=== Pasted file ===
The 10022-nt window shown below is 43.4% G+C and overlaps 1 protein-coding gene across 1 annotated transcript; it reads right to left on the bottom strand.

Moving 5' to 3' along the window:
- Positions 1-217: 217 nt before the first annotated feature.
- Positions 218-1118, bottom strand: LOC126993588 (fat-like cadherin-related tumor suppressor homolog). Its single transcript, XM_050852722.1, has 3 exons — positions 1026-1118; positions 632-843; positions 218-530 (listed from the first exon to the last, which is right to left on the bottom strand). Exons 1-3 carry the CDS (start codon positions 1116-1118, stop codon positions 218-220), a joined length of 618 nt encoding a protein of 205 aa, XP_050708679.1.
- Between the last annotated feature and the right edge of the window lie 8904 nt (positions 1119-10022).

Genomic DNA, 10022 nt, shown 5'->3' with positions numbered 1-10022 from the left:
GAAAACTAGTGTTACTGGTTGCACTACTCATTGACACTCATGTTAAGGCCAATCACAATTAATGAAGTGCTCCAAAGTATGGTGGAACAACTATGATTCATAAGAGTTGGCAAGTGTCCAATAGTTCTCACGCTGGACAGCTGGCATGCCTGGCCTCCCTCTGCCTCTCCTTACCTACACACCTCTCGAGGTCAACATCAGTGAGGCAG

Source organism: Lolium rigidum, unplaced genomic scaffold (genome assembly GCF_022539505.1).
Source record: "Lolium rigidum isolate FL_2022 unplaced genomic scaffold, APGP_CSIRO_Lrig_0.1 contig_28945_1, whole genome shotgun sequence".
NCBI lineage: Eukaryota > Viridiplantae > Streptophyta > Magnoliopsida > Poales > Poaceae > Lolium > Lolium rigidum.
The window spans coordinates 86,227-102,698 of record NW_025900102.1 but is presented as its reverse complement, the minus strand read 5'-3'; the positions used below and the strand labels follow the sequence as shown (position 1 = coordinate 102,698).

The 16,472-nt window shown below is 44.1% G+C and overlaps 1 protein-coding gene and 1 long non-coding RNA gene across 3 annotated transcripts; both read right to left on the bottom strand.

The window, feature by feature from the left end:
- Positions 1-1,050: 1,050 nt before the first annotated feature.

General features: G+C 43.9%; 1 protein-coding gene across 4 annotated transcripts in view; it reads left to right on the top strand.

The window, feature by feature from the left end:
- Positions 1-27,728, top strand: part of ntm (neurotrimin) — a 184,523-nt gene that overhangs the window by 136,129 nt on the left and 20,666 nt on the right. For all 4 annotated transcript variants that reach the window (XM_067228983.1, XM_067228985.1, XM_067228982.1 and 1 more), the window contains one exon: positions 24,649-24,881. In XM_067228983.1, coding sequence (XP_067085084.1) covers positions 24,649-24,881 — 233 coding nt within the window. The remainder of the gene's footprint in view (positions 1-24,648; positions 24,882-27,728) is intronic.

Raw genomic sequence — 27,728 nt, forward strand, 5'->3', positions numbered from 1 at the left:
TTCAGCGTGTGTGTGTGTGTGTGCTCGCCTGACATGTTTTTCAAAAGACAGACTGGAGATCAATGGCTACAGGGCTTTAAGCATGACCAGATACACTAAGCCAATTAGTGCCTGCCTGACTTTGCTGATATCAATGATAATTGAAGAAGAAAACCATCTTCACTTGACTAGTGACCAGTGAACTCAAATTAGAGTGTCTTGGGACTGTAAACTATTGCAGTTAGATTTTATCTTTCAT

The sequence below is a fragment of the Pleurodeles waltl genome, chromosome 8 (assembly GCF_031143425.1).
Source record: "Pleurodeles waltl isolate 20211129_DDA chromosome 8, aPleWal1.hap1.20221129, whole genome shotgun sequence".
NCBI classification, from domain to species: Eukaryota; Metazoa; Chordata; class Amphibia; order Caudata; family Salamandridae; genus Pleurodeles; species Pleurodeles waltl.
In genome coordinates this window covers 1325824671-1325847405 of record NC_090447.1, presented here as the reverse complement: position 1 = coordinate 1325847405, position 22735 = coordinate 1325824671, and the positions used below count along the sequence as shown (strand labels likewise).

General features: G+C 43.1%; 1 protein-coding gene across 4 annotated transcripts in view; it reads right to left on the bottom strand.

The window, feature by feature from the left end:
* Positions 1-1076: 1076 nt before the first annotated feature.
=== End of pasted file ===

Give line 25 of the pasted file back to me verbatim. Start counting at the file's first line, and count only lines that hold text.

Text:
The window, feature by feature from the left end: